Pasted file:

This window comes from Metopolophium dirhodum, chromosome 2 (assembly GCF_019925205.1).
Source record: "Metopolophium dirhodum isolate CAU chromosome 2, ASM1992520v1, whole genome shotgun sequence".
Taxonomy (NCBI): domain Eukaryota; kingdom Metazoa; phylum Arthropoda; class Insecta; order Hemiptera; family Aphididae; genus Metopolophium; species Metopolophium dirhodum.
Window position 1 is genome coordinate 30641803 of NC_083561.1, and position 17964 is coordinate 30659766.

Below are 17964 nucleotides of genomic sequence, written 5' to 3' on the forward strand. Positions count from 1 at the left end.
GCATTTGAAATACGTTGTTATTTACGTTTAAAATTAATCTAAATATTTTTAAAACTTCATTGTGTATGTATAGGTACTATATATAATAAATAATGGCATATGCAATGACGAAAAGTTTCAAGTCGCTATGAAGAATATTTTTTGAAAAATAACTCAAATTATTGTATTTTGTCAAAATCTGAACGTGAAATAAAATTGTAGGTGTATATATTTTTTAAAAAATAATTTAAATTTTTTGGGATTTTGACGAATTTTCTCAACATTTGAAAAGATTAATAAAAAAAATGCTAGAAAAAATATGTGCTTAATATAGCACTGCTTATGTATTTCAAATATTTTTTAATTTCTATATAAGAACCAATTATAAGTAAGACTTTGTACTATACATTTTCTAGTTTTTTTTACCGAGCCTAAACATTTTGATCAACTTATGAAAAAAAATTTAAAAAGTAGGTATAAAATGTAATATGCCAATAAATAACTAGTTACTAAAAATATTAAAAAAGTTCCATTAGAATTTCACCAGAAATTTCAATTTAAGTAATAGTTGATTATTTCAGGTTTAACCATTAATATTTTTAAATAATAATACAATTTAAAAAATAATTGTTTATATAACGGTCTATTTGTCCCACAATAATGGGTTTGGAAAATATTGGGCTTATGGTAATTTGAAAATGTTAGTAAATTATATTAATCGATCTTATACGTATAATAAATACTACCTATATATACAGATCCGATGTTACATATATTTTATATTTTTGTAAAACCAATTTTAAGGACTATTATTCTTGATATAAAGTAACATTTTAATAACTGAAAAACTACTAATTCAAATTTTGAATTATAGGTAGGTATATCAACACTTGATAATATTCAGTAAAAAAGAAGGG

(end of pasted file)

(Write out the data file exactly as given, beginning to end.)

This window comes from Metopolophium dirhodum, chromosome 2 (assembly GCF_019925205.1).
Source record: "Metopolophium dirhodum isolate CAU chromosome 2, ASM1992520v1, whole genome shotgun sequence".
Taxonomy (NCBI): domain Eukaryota; kingdom Metazoa; phylum Arthropoda; class Insecta; order Hemiptera; family Aphididae; genus Metopolophium; species Metopolophium dirhodum.
Window position 1 is genome coordinate 30641803 of NC_083561.1, and position 17964 is coordinate 30659766.

Below are 17964 nucleotides of genomic sequence, written 5' to 3' on the forward strand. Positions count from 1 at the left end.
GCATTTGAAATACGTTGTTATTTACGTTTAAAATTAATCTAAATATTTTTAAAACTTCATTGTGTATGTATAGGTACTATATATAATAAATAATGGCATATGCAATGACGAAAAGTTTCAAGTCGCTATGAAGAATATTTTTTGAAAAATAACTCAAATTATTGTATTTTGTCAAAATCTGAACGTGAAATAAAATTGTAGGTGTATATATTTTTTAAAAAATAATTTAAATTTTTTGGGATTTTGACGAATTTTCTCAACATTTGAAAAGATTAATAAAAAAAATGCTAGAAAAAATATGTGCTTAATATAGCACTGCTTATGTATTTCAAATATTTTTTAATTTCTATATAAGAACCAATTATAAGTAAGACTTTGTACTATACATTTTCTAGTTTTTTTTACCGAGCCTAAACATTTTGATCAACTTATGAAAAAAAATTTAAAAAGTAGGTATAAAATGTAATATGCCAATAAATAACTAGTTACTAAAAATATTAAAAAAGTTCCATTAGAATTTCACCAGAAATTTCAATTTAAGTAATAGTTGATTATTTCAGGTTTAACCATTAATATTTTTAAATAATAATACAATTTAAAAAATAATTGTTTATATAACGGTCTATTTGTCCCACAATAATGGGTTTGGAAAATATTGGGCTTATGGTAATTTGAAAATGTTAGTAAATTATATTAATCGATCTTATACGTATAATAAATACTACCTATATATACAGATCCGATGTTACATATATTTTATATTTTTGTAAAACCAATTTTAAGGACTATTATTCTTGATATAAAGTAACATTTTAATAACTGAAAAACTACTAATTCAAATTTTGAATTATAGGTAGGTATATCAACACTTGATAATATTCAGTAAAAAAGAAGGG